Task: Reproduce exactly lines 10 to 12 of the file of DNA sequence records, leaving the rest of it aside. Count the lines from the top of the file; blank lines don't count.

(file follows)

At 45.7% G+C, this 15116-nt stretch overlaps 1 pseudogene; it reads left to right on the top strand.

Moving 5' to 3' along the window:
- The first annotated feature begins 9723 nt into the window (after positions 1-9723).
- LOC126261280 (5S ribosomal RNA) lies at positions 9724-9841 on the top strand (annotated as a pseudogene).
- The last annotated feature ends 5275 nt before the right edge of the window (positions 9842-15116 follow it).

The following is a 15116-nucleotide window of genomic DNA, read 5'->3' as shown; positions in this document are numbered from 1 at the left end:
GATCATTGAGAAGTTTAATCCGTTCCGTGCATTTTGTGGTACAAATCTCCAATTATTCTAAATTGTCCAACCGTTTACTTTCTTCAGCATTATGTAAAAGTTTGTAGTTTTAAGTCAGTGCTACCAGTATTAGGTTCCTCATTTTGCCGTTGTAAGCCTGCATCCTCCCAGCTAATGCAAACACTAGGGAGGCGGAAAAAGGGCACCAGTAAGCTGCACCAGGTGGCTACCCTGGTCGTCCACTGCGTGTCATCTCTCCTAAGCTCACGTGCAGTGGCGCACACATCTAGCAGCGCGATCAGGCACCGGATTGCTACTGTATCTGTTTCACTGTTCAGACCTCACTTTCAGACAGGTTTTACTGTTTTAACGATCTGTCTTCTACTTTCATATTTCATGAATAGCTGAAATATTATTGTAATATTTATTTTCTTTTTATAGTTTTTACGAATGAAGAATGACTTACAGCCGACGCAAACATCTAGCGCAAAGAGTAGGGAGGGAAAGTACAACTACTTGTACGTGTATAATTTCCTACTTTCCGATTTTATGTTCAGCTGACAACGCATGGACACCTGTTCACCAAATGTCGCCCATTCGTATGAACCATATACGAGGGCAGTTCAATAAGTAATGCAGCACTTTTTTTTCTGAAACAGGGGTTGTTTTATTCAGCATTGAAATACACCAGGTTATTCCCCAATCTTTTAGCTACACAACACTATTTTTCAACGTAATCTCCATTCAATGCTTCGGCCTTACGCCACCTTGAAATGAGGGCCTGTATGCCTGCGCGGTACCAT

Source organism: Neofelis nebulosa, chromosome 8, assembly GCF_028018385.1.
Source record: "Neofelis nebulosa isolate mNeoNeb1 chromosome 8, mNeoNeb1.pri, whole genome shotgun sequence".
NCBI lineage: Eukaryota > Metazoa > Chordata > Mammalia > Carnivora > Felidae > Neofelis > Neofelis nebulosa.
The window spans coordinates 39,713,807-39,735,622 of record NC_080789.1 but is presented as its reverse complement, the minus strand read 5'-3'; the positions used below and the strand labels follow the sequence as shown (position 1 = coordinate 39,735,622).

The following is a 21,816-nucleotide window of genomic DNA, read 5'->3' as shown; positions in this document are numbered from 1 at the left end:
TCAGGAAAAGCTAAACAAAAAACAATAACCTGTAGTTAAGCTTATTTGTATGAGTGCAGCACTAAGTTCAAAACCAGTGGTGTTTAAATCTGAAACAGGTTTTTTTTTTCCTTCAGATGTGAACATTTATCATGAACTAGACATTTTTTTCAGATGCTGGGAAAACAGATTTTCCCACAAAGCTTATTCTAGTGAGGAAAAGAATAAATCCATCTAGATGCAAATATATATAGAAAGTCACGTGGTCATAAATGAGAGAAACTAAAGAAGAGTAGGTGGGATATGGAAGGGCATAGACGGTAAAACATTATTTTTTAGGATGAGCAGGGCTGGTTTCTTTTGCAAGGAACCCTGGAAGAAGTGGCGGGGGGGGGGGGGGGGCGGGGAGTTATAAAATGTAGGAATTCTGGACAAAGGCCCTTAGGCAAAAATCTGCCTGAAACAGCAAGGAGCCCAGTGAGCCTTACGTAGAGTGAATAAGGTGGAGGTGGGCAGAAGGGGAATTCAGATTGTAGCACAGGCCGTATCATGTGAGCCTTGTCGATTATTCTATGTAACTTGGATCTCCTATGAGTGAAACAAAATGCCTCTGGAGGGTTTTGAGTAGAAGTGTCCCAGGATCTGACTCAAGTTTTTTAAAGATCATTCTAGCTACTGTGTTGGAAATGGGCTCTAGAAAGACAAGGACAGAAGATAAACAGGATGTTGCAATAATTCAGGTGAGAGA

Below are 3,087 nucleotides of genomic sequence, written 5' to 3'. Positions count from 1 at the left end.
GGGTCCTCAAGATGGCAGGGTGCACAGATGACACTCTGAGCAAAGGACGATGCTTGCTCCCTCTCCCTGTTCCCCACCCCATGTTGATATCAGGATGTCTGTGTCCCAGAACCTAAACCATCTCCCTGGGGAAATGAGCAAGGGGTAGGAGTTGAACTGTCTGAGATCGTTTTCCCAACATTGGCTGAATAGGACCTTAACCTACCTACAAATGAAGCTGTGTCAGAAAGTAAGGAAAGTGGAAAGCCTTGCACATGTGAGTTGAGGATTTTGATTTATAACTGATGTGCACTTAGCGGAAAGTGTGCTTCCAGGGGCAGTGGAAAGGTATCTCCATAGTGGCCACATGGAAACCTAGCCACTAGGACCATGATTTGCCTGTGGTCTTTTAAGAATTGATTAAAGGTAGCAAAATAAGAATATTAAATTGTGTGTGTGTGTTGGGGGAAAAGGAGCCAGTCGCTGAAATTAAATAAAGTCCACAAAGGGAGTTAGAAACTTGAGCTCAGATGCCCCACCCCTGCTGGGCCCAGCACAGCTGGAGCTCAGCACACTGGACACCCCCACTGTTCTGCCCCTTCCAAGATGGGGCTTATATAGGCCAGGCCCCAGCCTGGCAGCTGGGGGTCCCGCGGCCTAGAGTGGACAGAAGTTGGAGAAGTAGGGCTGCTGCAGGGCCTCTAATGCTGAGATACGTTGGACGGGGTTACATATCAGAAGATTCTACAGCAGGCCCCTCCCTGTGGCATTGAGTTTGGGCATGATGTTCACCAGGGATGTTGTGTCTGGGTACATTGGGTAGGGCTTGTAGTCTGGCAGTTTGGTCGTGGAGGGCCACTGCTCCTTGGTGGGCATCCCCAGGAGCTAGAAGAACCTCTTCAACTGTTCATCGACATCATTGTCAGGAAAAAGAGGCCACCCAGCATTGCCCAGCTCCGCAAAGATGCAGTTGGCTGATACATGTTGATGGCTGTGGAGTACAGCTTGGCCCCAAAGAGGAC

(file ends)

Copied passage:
NCBI lineage: Eukaryota > Metazoa > Chordata > Mammalia > Carnivora > Felidae > Neofelis > Neofelis nebulosa.
The window spans coordinates 39,713,807-39,735,622 of record NC_080789.1 but is presented as its reverse complement, the minus strand read 5'-3'; the positions used below and the strand labels follow the sequence as shown (position 1 = coordinate 39,735,622).

The following is a 21,816-nucleotide window of genomic DNA, read 5'->3' as shown; positions in this document are numbered from 1 at the left end: